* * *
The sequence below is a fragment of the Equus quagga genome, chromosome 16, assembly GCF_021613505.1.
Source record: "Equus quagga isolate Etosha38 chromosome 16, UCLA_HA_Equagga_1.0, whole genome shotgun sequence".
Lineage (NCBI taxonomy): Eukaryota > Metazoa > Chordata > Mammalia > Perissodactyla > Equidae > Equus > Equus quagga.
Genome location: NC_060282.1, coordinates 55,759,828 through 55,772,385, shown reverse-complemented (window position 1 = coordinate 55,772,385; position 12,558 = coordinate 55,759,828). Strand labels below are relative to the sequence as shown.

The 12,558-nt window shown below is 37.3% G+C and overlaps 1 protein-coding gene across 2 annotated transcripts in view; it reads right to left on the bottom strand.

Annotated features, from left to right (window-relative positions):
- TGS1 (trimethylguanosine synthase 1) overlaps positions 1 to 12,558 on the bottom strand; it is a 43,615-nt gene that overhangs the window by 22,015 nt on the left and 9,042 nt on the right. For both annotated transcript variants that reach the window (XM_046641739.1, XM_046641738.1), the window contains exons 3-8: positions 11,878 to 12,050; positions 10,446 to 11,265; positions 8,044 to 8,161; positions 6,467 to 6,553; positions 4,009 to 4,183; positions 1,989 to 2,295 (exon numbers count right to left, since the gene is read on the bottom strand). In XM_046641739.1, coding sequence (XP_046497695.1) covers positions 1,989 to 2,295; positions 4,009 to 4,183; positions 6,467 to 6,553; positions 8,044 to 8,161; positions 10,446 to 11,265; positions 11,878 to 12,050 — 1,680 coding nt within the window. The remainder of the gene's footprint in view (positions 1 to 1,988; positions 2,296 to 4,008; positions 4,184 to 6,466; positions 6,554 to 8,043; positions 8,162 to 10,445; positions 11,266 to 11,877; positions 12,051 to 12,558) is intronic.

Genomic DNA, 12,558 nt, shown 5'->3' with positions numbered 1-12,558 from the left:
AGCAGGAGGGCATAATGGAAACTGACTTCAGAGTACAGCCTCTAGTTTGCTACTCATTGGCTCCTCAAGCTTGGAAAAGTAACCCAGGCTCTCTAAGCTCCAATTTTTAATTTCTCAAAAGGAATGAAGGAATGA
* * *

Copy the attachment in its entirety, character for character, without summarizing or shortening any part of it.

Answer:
The sequence below is a fragment of the Equus quagga genome, chromosome 16, assembly GCF_021613505.1.
Source record: "Equus quagga isolate Etosha38 chromosome 16, UCLA_HA_Equagga_1.0, whole genome shotgun sequence".
Lineage (NCBI taxonomy): Eukaryota > Metazoa > Chordata > Mammalia > Perissodactyla > Equidae > Equus > Equus quagga.
Genome location: NC_060282.1, coordinates 55,759,828 through 55,772,385, shown reverse-complemented (window position 1 = coordinate 55,772,385; position 12,558 = coordinate 55,759,828). Strand labels below are relative to the sequence as shown.

The 12,558-nt window shown below is 37.3% G+C and overlaps 1 protein-coding gene across 2 annotated transcripts in view; it reads right to left on the bottom strand.

Annotated features, from left to right (window-relative positions):
- TGS1 (trimethylguanosine synthase 1) overlaps positions 1 to 12,558 on the bottom strand; it is a 43,615-nt gene that overhangs the window by 22,015 nt on the left and 9,042 nt on the right. For both annotated transcript variants that reach the window (XM_046641739.1, XM_046641738.1), the window contains exons 3-8: positions 11,878 to 12,050; positions 10,446 to 11,265; positions 8,044 to 8,161; positions 6,467 to 6,553; positions 4,009 to 4,183; positions 1,989 to 2,295 (exon numbers count right to left, since the gene is read on the bottom strand). In XM_046641739.1, coding sequence (XP_046497695.1) covers positions 1,989 to 2,295; positions 4,009 to 4,183; positions 6,467 to 6,553; positions 8,044 to 8,161; positions 10,446 to 11,265; positions 11,878 to 12,050 — 1,680 coding nt within the window. The remainder of the gene's footprint in view (positions 1 to 1,988; positions 2,296 to 4,008; positions 4,184 to 6,466; positions 6,554 to 8,043; positions 8,162 to 10,445; positions 11,266 to 11,877; positions 12,051 to 12,558) is intronic.

Genomic DNA, 12,558 nt, shown 5'->3' with positions numbered 1-12,558 from the left:
AGCAGGAGGGCATAATGGAAACTGACTTCAGAGTACAGCCTCTAGTTTGCTACTCATTGGCTCCTCAAGCTTGGAAAAGTAACCCAGGCTCTCTAAGCTCCAATTTTTAATTTCTCAAAAGGAATGAAGGAATGA